Feeds

Swedish newlyweds enjoy lively honeymoon

Cyclone, floods, bush fires and TWO earthquakes

Security for virtualized datacentres

A pair of Swedish newlyweds enjoyed what must rate as the liveliest honeymoon on record, in the process landing themselves firmly at the bottom of the list of travelling companions of choice.

Stefan and Erika Svanstrom of Stockholm departed their native land on 6 December, with their baby daughter in tow.

The pair, both in their 20s, immediately got stranded in Munich due to a ferocious snowstorm. They battled their way to Cairns in Australia, which was swiftly battered by one of the worst cyclones in the Lucky Country's history.

Cue 24 hours on the concrete floor of a shopping mall with 2,500 other refugees. Mr Svanstrom recounted to Stockholm's Expressen newspaper: "We escaped by the skin of our teeth. Trees were being knocked over and big branches were scattered across the streets."

The Svanstroms then travelled to Brisbane, where they were met with extensive flooding, forcing a cross-country retreat to Perth. Here, they "narrowly escaped" raging bush fires before abandoning Oz altogether for New Zealand.

They arrived in Christchurch to find the city had just been laid waste by the 22 February earthquake. Mr Svanstrom said: "When we got there the whole town was a war zone. We could not visit the city since it was completely blocked off, so instead we travelled around before going to Japan."

Yup, you've guessed it. A couple of days after touching down in Tokyo, the couple experienced what was likely their only earth-moving moment of the entire honeymoon. Mr Svantrom recounted: "The trembling was horrible and we saw roof tiles fly off the buildings. It was like the buildings were swaying back and forth."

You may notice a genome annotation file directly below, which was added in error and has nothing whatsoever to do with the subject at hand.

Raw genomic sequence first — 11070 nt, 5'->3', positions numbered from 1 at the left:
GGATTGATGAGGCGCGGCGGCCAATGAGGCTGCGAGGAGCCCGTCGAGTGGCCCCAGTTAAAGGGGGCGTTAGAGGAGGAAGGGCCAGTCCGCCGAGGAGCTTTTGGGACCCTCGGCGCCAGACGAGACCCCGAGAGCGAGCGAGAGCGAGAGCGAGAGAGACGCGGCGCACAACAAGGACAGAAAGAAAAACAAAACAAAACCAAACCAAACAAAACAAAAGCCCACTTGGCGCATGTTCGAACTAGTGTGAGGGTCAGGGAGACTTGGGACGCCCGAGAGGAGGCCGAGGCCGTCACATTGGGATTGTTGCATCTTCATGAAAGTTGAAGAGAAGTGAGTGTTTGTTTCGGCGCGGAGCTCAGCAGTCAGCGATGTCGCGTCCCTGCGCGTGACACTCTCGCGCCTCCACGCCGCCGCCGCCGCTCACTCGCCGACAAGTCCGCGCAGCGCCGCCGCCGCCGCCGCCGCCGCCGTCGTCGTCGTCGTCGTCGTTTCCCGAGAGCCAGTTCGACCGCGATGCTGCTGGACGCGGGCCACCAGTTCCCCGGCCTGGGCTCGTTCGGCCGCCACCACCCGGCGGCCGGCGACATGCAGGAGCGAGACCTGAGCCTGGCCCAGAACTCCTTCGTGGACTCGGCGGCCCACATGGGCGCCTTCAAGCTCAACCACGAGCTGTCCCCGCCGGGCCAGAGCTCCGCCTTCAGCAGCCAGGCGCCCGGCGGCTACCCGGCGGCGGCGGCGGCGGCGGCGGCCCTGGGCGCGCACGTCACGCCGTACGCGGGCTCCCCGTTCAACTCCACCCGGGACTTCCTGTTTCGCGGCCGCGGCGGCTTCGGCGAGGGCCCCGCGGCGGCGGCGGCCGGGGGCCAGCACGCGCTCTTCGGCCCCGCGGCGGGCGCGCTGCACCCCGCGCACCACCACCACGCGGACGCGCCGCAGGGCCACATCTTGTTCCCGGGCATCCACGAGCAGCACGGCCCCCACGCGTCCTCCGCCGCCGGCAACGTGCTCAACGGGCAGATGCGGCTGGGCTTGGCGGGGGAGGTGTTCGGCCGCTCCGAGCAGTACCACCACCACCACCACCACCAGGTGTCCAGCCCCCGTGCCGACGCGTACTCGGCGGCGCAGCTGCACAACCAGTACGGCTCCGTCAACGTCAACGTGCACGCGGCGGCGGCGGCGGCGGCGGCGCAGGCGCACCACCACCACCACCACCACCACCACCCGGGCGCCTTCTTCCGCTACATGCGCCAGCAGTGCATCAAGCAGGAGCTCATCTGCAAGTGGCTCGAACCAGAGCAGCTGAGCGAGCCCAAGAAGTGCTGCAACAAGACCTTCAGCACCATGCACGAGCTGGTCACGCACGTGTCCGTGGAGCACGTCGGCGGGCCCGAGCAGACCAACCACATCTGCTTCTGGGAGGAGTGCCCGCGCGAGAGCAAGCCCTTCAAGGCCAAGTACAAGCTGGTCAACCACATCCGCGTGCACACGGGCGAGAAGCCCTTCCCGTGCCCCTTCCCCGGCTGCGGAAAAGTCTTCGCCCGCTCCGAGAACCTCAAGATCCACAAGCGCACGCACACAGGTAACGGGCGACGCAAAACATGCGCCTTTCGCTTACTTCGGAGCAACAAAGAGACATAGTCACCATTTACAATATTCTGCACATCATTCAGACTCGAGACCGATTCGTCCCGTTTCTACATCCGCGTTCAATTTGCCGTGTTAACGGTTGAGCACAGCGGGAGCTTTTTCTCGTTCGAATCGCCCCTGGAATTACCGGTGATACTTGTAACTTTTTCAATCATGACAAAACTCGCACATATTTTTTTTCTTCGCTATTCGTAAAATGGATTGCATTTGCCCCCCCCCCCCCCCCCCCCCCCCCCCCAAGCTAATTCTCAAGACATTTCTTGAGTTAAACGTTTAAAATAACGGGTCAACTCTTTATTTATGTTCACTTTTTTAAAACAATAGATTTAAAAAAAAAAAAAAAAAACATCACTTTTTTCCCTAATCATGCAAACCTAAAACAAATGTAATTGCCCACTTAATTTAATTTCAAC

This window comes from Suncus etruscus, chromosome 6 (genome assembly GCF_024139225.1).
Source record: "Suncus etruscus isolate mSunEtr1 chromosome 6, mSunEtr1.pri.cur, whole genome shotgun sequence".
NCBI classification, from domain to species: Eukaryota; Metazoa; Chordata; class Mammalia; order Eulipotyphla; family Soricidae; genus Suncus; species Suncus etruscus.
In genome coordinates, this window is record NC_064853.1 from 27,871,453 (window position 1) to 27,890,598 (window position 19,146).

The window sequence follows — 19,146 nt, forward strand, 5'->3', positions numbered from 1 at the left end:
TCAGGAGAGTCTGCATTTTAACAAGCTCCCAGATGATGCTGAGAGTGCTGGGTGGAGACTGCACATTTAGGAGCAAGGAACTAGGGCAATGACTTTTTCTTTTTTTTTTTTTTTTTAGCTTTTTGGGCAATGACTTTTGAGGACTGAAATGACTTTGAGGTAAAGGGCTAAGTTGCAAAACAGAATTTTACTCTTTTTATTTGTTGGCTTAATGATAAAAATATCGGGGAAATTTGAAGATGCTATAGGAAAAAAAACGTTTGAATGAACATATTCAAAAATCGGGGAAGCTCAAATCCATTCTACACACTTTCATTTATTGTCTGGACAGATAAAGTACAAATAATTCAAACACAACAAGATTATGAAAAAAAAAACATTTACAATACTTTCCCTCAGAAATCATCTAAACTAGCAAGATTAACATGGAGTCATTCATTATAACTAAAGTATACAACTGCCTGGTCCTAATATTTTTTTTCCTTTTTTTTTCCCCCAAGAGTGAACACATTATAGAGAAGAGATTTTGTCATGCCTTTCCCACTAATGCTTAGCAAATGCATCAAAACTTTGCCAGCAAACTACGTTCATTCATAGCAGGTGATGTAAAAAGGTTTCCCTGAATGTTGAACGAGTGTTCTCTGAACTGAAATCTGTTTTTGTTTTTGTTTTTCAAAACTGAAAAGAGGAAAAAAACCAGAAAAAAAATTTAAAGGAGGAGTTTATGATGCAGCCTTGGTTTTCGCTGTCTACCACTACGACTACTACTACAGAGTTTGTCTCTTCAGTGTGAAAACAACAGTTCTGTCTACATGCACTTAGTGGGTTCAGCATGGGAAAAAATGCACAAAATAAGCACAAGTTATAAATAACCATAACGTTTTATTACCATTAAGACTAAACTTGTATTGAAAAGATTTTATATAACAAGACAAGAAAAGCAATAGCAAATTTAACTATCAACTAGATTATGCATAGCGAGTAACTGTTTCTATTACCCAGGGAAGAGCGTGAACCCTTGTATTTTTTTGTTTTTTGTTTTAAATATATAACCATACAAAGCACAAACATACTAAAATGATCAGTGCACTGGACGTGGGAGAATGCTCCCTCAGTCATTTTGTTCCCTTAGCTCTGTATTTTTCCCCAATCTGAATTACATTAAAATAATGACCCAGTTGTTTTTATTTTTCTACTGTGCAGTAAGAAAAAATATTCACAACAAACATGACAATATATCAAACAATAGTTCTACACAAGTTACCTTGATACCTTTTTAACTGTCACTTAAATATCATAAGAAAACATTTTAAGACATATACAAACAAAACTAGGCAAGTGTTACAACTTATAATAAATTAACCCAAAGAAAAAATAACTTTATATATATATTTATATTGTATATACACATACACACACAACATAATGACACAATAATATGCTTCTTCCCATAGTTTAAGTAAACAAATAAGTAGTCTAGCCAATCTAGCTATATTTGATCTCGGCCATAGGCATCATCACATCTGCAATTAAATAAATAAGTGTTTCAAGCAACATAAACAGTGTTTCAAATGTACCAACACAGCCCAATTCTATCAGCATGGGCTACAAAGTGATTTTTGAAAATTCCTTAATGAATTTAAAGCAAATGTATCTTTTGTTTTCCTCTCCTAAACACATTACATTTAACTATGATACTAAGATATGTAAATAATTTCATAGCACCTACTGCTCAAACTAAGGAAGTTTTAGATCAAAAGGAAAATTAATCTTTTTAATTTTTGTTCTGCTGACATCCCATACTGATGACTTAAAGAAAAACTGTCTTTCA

The pair returned to Stockholm on 29 March after a visit to China where they rather surprisingly failed to provoke a single natural disaster.

Mr Svanstrom, who apparently survived the Boxing Day 2004 Asian tsunami, concluded: "I know marriages have to endure some trials, but I think we have been through most of them. We've certainly experienced more than our fair share of catastrophes, but the most important thing is that we're together and happy." ®

New hybrid storage solutions

More from The Register

next story
Every billionaire needs a PANZER TANK, right? STOP THERE, Paul Allen
Angry Microsoftie hauls auctioneers to court over stalled Pzkw. IV 'deal'
Apple's Mr Havisham: Tim Cook says dead Steve Jobs' office has remained untouched
'I literally think about him every day' says biz baron's old friend
Flaming drone batteries ground commercial flight before takeoff
Passenger had Something To Declare, instead fiddled while plane burned
Cops apologise for leaving EXPLOSIVES in suitcase at airport
'Canine training exercise' SNAFU sees woman take home booming baggage
WRISTJOB LOVE BONANZA: justWatch sex app promises blind date hookups
Mankind shuffles into the future, five fingers at a time
Jony Ive: Apple iWatch will SCREW UP Switzerland's economy
Apple's chief designer forgot one crucial point about overpriced bling
prev story

Whitepapers

Secure remote control for conventional and virtual desktops
Balancing user privacy and privileged access, in accordance with compliance frameworks and legislation. Evaluating any potential remote control choice.
Saudi Petroleum chooses Tegile storage solution
A storage solution that addresses company growth and performance for business-critical applications of caseware archive and search along with other key operational systems.
High Performance for All
While HPC is not new, it has traditionally been seen as a specialist area – is it now geared up to meet more mainstream requirements?
Security for virtualized datacentres
Legacy security solutions are inefficient due to the architectural differences between physical and virtual environments.
Providing a secure and efficient Helpdesk
A single remote control platform for user support is be key to providing an efficient helpdesk. Retain full control over the way in which screen and keystroke data is transmitted.